Pocket Essentials , 96 pp , £3.99 , PB
Bitesize: A guide to one of America’s most underrated filmmakers.
Why isn’t Hal Hartley more famous? He belongs to that fascinating group of American independent film-makers who are well respected and critically acclaimed but apparently unable to raise much beyond the cost of a couple of reels of film. Some manage to break the mould and hop off to Hollywood when lucrative budgets beckon and others remain resolutely under-funded. Hartley, whether by fate or design, falls squarely in the latter camp. But despite the constant search for funding (fortunately he has quite a following in Europe and Japan) he does get total control over his films. Not only does he direct, he also writes, occasionally edits and even provides the music for some of his films. Long time collaborators (such as cinematographer Michael Spiller) help create a degree of cohesion between his projects and define an over-riding ‘Hal Hartley feel’. Of particular note is his uncanny ear for dialogue (indeed he also has a string of plays under his belt too) and an understated, dry, sense of humour with a streak of absurdity stated with a
n absolutely straight face. One of his most interesting characters is Isabelle from Amateur, a former nun and self-confessed nymphomaniac virgin!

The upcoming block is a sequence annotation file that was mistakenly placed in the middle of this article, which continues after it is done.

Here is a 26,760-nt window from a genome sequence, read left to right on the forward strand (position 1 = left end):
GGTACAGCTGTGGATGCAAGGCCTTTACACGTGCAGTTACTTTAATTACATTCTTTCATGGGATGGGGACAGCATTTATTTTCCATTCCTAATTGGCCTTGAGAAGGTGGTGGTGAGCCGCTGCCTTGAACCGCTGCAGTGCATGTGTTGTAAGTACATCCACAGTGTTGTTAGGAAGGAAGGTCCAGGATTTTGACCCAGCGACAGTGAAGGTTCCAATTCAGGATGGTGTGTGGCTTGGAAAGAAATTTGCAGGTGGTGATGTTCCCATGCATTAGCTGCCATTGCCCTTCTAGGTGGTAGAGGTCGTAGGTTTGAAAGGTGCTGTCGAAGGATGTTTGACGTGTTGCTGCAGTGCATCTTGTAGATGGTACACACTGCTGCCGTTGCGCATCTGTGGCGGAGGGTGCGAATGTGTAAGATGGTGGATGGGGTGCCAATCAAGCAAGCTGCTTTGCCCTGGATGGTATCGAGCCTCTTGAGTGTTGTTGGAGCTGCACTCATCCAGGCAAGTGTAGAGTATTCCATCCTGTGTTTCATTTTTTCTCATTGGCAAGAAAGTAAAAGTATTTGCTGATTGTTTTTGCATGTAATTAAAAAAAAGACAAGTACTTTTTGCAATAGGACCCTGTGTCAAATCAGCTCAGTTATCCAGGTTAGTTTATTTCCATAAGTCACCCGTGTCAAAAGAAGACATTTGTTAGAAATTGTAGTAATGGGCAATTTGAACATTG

Jason Wood’s book approaches Hal Hartley’s body of work with clear enthusiasm for his subject (none of the films are rated as less than 3/5) and for independent cinema in general. Hal Hartley’s frequent forays into the short film format are given the weight they deserve – Hartley’s experimental approach to some of his feature subjects (particularly 1999’s Book of Life) has roots in his short films – testing grounds for wider features (indeed his audacious Flirt (2001) could be seen as three shorts, all the same, set in different locales). There is a great deal of factual information about the funding and making of the films themselves with plenty of anecdotes along the way. If the tone is occasionally dry it nonetheless reflects the voice of its subject.
Any Cop?The Pocket Essential Hal Hartley provides a welcome, and somewhat overdue, overview of one of America’s most overlooked and under-funded auteurs.